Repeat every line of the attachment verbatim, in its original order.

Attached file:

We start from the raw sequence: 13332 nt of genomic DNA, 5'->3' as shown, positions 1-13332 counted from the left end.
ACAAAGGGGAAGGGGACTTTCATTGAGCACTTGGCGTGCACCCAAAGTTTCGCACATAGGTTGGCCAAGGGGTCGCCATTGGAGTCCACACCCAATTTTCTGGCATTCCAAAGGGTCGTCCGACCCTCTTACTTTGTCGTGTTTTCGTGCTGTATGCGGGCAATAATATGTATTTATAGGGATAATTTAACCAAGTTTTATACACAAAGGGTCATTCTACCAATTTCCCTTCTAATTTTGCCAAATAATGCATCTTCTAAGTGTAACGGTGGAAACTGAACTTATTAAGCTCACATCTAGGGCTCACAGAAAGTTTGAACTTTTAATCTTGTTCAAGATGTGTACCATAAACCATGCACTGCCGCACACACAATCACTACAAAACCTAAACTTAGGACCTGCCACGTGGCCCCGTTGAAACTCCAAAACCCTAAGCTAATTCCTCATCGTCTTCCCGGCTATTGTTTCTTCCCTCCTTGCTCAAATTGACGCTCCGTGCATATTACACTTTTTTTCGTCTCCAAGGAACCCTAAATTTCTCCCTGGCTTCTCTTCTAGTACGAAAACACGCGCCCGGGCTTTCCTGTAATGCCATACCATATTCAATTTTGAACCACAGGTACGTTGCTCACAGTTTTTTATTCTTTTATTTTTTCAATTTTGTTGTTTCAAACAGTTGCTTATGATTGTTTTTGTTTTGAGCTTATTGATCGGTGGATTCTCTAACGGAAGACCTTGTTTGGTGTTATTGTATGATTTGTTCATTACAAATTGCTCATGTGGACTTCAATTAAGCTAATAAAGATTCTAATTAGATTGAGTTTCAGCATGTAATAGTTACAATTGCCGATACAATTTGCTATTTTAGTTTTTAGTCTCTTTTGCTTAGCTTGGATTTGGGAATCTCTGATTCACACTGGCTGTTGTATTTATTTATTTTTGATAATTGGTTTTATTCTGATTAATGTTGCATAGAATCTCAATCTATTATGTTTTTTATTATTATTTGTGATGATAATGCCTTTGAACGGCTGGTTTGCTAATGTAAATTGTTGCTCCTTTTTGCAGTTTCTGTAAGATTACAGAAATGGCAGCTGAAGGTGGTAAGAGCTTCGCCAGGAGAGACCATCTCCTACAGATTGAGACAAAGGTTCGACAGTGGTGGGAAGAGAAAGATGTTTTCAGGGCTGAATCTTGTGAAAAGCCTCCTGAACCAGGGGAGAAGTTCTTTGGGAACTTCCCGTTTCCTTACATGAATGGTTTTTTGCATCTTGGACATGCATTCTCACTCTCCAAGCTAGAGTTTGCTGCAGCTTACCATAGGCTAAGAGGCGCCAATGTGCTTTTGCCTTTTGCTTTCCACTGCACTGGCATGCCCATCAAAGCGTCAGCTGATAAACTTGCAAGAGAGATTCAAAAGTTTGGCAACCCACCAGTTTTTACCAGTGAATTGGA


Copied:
We start from the raw sequence: 13332 nt of genomic DNA, 5'->3' as shown, positions 1-13332 counted from the left end.
ACAAAGGGGAAGGGGACTTTCATTGAGCACTTGGCGTGCACCCAAAGTTTCGCACATAGGTTGGCCAAGGGGTCGCCATTGGAGTCCACACCCAATTTTCTGGCATTCCAAAGGGTCGTCCGACCCTCTTACTTTGTCGTGTTTTCGTGCTGTATGCGGGCAATAATATGTATTTATAGGGATAATTTAACCAAGTTTTATACACAAAGGGTCATTCTACCAATTTCCCTTCTAATTTTGCCAAATAATGCATCTTCTAAGTGTAACGGTGGAAACTGAACTTATTAAGCTCACATCTAGGGCTCACAGAAAGTTTGAACTTTTAATCTTGTTCAAGATGTGTACCATAAACCATGCACTGCCGCACACACAATCACTACAAAACCTAAACTTAGGACCTGCCACGTGGCCCCGTTGAAACTCCAAAACCCTAAGCTAATTCCTCATCGTCTTCCCGGCTATTGTTTCTTCCCTCCTTGCTCAAATTGACGCTCCGTGCATATTACACTTTTTTTCGTCTCCAAGGAACCCTAAATTTCTCCCTGGCTTCTCTTCTAGTACGAAAACACGCGCCCGGGCTTTCCTGTAATGCCATACCATATTCAATTTTGAACCACAGGTACGTTGCTCACAGTTTTTTATTCTTTTATTTTTTCAATTTTGTTGTTTCAAACAGTTGCTTATGATTGTTTTTGTTTTGAGCTTATTGATCGGTGGATTCTCTAACGGAAGACCTTGTTTGGTGTTATTGTATGATTTGTTCATTACAAATTGCTCATGTGGACTTCAATTAAGCTAATAAAGATTCTAATTAGATTGAGTTTCAGCATGTAATAGTTACAATTGCCGATACAATTTGCTATTTTAGTTTTTAGTCTCTTTTGCTTAGCTTGGATTTGGGAATCTCTGATTCACACTGGCTGTTGTATTTATTTATTTTTGATAATTGGTTTTATTCTGATTAATGTTGCATAGAATCTCAATCTATTATGTTTTTTATTATTATTTGTGATGATAATGCCTTTGAACGGCTGGTTTGCTAATGTAAATTGTTGCTCCTTTTTGCAGTTTCTGTAAGATTACAGAAATGGCAGCTGAAGGTGGTAAGAGCTTCGCCAGGAGAGACCATCTCCTACAGATTGAGACAAAGGTTCGACAGTGGTGGGAAGAGAAAGATGTTTTCAGGGCTGAATCTTGTGAAAAGCCTCCTGAACCAGGGGAGAAGTTCTTTGGGAACTTCCCGTTTCCTTACATGAATGGTTTTTTGCATCTTGGACATGCATTCTCACTCTCCAAGCTAGAGTTTGCTGCAGCTTACCATAGGCTAAGAGGCGCCAATGTGCTTTTGCCTTTTGCTTTCCACTGCACTGGCATGCCCATCAAAGCGTCAGCTGATAAACTTGCAAGAGAGATTCAAAAGTTTGGCAACCCACCAGTTTTTACCAGTGAATTGGA